While Bud was already pointing out some shortcomings of the modified schematic, namely gain error and lower CMRR, I had already ordered PCBs from aisler and assembled one once they arrived:

    My plan was to assemble one even if it's not perfect, send it to another tinkerer who has the necessary equipment to test it thoroughly, and use his and Bud's feedback to adjust the next revision of the schematic, the layout and also the overall shape (for a 3D printed enclosure).


    1) I didn't place protection diodes

    2) The layout didn't contain spark gaps and their ground trace

    3) an extra cap had to be added to the attenuator to compensate the probe. We'll get to that later.

    Assembly was done with low temp solder (see here for the details about how I solder small/low temp stuff: However, swapping out caps was still tedious and time consuming because it's an iterative process.

    Caps, Caps, Caps

    I had previously built a probe as per Bud's original design and knew that the effective capacitance of C1...C4 is significantly lower than 2.5 pF (4x 10 pF caps in series). On his layout, the effective capacitance was around 2.31 pF (4x 9.25 pF in series), so C6...C8 had to be around 572 pF (+trim cap 2...10 pF) to get a 1:250 attenuator.

    On my layout, the capacitance of C6...C8 had to be 593 pF (330 + 220 + 33 + 10 pF), which is significantly higher than on Bud's layout. We came to the conclusion that it's most probably the absence of the spark gaps and their ground trace that leads to this significant change in parasitic capacitance (obviously, this is something that can be found out by comparing with a layout with a ground trace). The trim caps were at 1/3 and 2/3 of their range. I created a spreadsheet to calculate a probable range of the capacitance of C1...C4, taking into account the tolerance of C6...C8:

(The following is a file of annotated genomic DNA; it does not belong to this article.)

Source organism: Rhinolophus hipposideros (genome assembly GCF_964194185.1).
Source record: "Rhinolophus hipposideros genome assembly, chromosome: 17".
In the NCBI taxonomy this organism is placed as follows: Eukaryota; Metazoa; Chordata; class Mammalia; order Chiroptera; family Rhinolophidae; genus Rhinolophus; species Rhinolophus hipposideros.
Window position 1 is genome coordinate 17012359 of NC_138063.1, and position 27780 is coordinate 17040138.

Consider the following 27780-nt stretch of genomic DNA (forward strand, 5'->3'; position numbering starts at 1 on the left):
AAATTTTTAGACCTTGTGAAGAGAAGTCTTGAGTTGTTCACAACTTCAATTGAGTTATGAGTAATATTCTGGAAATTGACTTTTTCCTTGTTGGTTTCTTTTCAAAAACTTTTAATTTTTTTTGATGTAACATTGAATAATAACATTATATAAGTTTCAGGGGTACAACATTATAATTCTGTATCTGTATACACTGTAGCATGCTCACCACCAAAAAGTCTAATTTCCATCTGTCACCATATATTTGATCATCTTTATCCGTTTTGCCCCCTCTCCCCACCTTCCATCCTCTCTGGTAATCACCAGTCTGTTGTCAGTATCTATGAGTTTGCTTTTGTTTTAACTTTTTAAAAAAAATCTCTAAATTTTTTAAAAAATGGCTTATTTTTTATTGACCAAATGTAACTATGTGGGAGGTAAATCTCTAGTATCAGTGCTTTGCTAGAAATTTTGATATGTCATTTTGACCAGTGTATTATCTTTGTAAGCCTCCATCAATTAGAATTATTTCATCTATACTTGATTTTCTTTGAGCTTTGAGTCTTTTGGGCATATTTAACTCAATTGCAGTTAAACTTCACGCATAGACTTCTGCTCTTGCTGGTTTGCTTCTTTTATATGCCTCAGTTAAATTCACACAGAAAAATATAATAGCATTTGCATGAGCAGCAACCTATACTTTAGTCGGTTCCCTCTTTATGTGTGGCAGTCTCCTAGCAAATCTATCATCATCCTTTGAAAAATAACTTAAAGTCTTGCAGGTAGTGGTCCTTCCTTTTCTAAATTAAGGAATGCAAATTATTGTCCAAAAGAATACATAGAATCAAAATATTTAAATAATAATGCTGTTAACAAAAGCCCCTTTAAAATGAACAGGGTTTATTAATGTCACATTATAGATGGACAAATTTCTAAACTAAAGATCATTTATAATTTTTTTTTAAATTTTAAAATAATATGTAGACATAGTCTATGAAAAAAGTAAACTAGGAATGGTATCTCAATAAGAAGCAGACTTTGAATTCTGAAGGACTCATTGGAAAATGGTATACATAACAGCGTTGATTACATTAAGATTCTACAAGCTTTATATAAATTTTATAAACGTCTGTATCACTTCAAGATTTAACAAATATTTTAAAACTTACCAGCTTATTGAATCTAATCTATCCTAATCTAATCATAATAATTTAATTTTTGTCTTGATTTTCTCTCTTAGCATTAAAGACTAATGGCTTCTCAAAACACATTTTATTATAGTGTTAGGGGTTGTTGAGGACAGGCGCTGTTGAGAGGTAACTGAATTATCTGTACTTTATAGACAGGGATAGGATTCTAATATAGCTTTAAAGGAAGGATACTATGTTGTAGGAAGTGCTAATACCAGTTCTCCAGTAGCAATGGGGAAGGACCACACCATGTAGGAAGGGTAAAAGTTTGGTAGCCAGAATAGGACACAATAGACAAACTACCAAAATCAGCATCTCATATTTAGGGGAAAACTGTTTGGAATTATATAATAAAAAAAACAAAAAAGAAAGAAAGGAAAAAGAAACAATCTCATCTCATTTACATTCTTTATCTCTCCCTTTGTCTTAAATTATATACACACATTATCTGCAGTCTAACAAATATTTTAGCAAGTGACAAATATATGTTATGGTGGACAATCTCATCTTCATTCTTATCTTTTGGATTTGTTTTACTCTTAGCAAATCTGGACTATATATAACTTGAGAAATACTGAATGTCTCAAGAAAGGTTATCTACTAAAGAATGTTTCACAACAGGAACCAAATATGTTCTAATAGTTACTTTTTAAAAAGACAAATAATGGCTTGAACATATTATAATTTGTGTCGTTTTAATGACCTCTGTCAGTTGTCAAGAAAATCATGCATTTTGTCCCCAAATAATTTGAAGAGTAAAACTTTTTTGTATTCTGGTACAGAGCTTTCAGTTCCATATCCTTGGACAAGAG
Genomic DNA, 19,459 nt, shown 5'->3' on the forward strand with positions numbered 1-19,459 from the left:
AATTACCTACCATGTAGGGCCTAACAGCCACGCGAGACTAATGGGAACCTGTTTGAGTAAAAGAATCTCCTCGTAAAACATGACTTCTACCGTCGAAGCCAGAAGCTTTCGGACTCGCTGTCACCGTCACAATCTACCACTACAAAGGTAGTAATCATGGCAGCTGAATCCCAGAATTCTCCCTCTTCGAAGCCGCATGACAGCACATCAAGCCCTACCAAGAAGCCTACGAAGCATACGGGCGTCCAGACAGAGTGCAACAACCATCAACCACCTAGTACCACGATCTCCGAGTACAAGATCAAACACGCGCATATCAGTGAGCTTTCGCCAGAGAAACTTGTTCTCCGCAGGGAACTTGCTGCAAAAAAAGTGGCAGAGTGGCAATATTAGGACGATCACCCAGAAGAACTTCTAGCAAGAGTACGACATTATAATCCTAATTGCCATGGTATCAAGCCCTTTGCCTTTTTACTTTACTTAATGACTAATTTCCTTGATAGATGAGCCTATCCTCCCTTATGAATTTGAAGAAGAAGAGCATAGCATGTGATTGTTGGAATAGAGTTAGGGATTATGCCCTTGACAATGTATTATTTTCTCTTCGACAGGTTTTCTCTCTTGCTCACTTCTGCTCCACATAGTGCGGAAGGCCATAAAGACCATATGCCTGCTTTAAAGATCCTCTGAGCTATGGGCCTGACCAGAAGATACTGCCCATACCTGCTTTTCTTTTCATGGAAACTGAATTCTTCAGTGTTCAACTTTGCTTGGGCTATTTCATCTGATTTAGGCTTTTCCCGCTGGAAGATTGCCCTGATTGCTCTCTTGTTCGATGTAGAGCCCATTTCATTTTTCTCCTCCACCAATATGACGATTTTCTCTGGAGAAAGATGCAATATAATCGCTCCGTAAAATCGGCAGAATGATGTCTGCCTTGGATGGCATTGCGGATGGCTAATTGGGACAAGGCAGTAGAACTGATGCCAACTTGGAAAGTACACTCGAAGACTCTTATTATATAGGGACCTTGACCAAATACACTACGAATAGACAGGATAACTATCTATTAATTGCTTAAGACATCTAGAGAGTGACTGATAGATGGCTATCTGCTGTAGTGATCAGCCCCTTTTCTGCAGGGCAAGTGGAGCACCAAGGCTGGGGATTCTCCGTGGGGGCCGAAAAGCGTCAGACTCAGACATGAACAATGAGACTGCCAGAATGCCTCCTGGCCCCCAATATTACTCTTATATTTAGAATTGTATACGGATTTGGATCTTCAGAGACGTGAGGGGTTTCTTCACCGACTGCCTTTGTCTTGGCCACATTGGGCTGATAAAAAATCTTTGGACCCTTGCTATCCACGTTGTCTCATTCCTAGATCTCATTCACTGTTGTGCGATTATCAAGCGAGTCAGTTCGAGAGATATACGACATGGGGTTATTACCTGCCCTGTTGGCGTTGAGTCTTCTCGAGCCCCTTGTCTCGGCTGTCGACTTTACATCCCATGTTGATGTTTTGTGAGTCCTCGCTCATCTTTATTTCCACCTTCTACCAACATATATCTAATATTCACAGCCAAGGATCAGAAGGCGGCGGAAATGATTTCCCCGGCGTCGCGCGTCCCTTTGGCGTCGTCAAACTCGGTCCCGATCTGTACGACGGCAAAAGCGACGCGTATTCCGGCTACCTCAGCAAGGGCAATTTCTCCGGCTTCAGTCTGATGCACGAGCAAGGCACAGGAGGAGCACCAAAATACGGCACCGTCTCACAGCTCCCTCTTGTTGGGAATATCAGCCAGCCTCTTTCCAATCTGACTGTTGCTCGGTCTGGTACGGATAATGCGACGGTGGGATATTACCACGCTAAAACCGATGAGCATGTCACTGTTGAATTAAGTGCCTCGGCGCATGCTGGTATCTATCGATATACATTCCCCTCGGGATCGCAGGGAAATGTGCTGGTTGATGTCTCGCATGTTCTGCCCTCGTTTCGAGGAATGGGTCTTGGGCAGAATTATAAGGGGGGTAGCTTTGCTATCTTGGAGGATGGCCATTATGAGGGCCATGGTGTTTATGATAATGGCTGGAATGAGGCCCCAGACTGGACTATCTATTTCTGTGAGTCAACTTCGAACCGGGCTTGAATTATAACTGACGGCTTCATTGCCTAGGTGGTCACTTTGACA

At the bottom, the spreadsheet calculates the resulting attenuation given the values for C1...C4 and C6...C8 (+trim). Since both trimmers were somewhere around their center, I wanted the resulting error at both ends of the trim range to be somewhat symmetric around zero (highlighted in green).

    The left block shows the result for the case that C6...C8 were at their lower end (-1 %). To get into the right trim range, C1...C4 had to be set to 9.52 pF (top left). Similar for the center and right block.

    Next step was to select a set of capacitor values that allow to build a probe where

    • the "base" capacitance is known to be not too large for the lower end of C1...C4 and +1 % in C6...C8 (that's the one extreme of the overall spectrum)